I felt like my heart had become the sun, beaming out from inside me. It was the best confirmation/validation I had gotten thus far in my life. Getting told that my writing was good was not an unfamiliar thing. Friends, family, and childhood teachers had told me this countless times. But some niggling doubt inside me told said what if that’s just something they’re telling you because they love you? I didn’t want to be like one of those people trying out for American Idol, who had sworn testimonials from everyone they knew saying how well they could rock the mike, only to discover in front of some famous judges and television viewers that their voices are akin to the sounds of livestock being slaughtered. And this professor had no vested interest in telling me this. So, it must really be true.
I’d like to tell you that the next part of this tale included me jumping in front of a computer keyboard and hammering out a best seller, but life again, inserted some of its less desirable aspects. I got put on bed rest and couldn’t finish my degree. I was a stay at home mom of four, and found myself divorced and without a job. But small ladder step by step, I made it a little further out of the darkness. While I work a 50 plus hour a week job that I juggle with raising my four sweet angels, and there are shadows that still linger, I keep focusing on the light ahead. I jot down parts of the story writing itself in my head every chance I can get. And written down or not, it keeps writing itself.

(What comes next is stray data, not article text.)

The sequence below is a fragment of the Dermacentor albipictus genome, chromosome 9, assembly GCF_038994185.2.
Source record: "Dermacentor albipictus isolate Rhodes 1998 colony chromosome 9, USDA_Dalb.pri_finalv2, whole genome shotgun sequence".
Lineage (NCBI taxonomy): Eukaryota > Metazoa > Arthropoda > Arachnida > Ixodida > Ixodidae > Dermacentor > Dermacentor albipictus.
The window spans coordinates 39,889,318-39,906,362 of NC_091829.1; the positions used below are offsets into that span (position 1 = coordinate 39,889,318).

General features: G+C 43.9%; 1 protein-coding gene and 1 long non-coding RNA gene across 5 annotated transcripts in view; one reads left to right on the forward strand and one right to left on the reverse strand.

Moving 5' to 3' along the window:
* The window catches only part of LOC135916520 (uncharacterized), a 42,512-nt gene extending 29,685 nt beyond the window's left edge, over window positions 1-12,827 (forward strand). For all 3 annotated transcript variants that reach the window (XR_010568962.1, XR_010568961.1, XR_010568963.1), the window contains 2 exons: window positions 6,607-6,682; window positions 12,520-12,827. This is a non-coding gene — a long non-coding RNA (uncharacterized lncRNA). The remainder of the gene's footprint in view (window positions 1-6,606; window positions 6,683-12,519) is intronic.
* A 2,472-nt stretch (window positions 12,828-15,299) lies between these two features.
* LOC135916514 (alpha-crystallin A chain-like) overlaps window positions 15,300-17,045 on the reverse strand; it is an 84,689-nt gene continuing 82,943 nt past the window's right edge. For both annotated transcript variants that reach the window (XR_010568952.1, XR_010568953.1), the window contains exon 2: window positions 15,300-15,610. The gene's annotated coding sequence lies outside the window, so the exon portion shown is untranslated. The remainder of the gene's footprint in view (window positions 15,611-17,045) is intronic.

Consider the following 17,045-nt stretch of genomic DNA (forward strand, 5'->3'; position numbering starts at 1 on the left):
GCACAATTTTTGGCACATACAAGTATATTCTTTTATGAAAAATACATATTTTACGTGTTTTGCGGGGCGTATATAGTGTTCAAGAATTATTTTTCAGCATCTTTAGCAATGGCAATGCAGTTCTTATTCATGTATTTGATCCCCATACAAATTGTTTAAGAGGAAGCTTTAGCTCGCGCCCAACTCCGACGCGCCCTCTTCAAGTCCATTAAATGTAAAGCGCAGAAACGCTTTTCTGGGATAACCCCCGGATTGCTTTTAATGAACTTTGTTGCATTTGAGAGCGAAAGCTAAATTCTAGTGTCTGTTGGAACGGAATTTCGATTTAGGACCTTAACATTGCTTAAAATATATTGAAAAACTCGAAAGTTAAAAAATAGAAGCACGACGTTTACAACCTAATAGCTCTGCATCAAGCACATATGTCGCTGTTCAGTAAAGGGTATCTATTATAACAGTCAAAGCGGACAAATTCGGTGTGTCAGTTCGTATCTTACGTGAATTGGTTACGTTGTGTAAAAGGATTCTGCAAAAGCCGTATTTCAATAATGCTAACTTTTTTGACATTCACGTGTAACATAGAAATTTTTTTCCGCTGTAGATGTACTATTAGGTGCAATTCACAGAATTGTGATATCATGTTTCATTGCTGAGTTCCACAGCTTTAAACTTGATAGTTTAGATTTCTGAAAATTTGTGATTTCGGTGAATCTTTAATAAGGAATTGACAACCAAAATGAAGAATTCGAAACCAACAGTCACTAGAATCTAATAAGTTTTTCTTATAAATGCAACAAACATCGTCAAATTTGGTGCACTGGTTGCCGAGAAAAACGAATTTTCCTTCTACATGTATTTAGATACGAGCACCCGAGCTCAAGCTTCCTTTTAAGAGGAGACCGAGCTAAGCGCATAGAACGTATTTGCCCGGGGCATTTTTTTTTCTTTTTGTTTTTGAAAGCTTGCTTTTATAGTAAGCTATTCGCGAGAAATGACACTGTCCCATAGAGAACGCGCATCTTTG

Don’t wait for someone to tell you that you’re good enough to live your dream. Take all the steps required to accomplish it. Some will be large, and some will be so small, it barely looks like forward movement, but it is progress. Life will throw up obstacles. We don’t all have J.K Rowling strength to write out a best seller sitting penniless at a cafe everyday. Do your best to remove the obstacles, and if immovable, figure out the best way around them.
Keep writing your story, whether with a pen or with perserverence. The story is worth telling.
I’ll see you from the bookstore shelves.